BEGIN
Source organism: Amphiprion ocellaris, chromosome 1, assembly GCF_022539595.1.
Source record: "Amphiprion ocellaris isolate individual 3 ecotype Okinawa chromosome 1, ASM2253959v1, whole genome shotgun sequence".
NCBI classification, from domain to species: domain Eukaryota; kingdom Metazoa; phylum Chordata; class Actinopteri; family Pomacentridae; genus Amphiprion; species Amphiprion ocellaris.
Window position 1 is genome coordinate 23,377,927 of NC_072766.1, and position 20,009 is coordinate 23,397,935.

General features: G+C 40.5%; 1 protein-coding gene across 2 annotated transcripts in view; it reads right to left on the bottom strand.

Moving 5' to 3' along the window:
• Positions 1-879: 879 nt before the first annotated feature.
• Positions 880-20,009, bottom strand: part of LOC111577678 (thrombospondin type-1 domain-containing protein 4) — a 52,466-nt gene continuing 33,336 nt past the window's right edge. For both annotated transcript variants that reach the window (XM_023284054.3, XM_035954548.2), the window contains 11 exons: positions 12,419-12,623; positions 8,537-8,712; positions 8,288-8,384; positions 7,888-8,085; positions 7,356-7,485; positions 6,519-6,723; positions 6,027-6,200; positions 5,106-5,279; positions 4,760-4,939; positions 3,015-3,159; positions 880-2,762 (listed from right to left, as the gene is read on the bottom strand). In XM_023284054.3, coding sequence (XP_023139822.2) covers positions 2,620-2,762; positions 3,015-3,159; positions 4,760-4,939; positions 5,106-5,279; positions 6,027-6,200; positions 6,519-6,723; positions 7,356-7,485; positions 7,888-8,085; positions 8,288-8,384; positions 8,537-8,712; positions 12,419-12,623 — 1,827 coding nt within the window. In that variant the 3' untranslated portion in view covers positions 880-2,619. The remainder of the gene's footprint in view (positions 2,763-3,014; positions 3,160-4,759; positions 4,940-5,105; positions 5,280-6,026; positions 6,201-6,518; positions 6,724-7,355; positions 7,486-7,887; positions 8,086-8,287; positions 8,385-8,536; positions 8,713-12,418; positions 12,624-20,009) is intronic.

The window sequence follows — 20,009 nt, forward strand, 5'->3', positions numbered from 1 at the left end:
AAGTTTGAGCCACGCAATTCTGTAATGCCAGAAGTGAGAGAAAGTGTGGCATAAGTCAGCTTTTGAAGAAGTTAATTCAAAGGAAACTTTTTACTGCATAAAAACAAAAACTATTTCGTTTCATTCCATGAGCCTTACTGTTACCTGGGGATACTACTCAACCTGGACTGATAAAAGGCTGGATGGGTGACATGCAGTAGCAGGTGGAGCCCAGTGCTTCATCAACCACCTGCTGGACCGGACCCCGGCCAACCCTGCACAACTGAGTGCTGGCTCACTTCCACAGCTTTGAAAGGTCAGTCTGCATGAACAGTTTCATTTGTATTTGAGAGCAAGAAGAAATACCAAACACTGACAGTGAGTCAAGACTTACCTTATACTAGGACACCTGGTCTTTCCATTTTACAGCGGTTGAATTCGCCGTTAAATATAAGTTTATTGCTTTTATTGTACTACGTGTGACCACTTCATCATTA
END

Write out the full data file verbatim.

Source organism: Amphiprion ocellaris, chromosome 1, assembly GCF_022539595.1.
Source record: "Amphiprion ocellaris isolate individual 3 ecotype Okinawa chromosome 1, ASM2253959v1, whole genome shotgun sequence".
NCBI classification, from domain to species: domain Eukaryota; kingdom Metazoa; phylum Chordata; class Actinopteri; family Pomacentridae; genus Amphiprion; species Amphiprion ocellaris.
Window position 1 is genome coordinate 23,377,927 of NC_072766.1, and position 20,009 is coordinate 23,397,935.

General features: G+C 40.5%; 1 protein-coding gene across 2 annotated transcripts in view; it reads right to left on the bottom strand.

Moving 5' to 3' along the window:
• Positions 1-879: 879 nt before the first annotated feature.
• Positions 880-20,009, bottom strand: part of LOC111577678 (thrombospondin type-1 domain-containing protein 4) — a 52,466-nt gene continuing 33,336 nt past the window's right edge. For both annotated transcript variants that reach the window (XM_023284054.3, XM_035954548.2), the window contains 11 exons: positions 12,419-12,623; positions 8,537-8,712; positions 8,288-8,384; positions 7,888-8,085; positions 7,356-7,485; positions 6,519-6,723; positions 6,027-6,200; positions 5,106-5,279; positions 4,760-4,939; positions 3,015-3,159; positions 880-2,762 (listed from right to left, as the gene is read on the bottom strand). In XM_023284054.3, coding sequence (XP_023139822.2) covers positions 2,620-2,762; positions 3,015-3,159; positions 4,760-4,939; positions 5,106-5,279; positions 6,027-6,200; positions 6,519-6,723; positions 7,356-7,485; positions 7,888-8,085; positions 8,288-8,384; positions 8,537-8,712; positions 12,419-12,623 — 1,827 coding nt within the window. In that variant the 3' untranslated portion in view covers positions 880-2,619. The remainder of the gene's footprint in view (positions 2,763-3,014; positions 3,160-4,759; positions 4,940-5,105; positions 5,280-6,026; positions 6,201-6,518; positions 6,724-7,355; positions 7,486-7,887; positions 8,086-8,287; positions 8,385-8,536; positions 8,713-12,418; positions 12,624-20,009) is intronic.

The window sequence follows — 20,009 nt, forward strand, 5'->3', positions numbered from 1 at the left end:
AAGTTTGAGCCACGCAATTCTGTAATGCCAGAAGTGAGAGAAAGTGTGGCATAAGTCAGCTTTTGAAGAAGTTAATTCAAAGGAAACTTTTTACTGCATAAAAACAAAAACTATTTCGTTTCATTCCATGAGCCTTACTGTTACCTGGGGATACTACTCAACCTGGACTGATAAAAGGCTGGATGGGTGACATGCAGTAGCAGGTGGAGCCCAGTGCTTCATCAACCACCTGCTGGACCGGACCCCGGCCAACCCTGCACAACTGAGTGCTGGCTCACTTCCACAGCTTTGAAAGGTCAGTCTGCATGAACAGTTTCATTTGTATTTGAGAGCAAGAAGAAATACCAAACACTGACAGTGAGTCAAGACTTACCTTATACTAGGACACCTGGTCTTTCCATTTTACAGCGGTTGAATTCGCCGTTAAATATAAGTTTATTGCTTTTATTGTACTACGTGTGACCACTTCATCATTA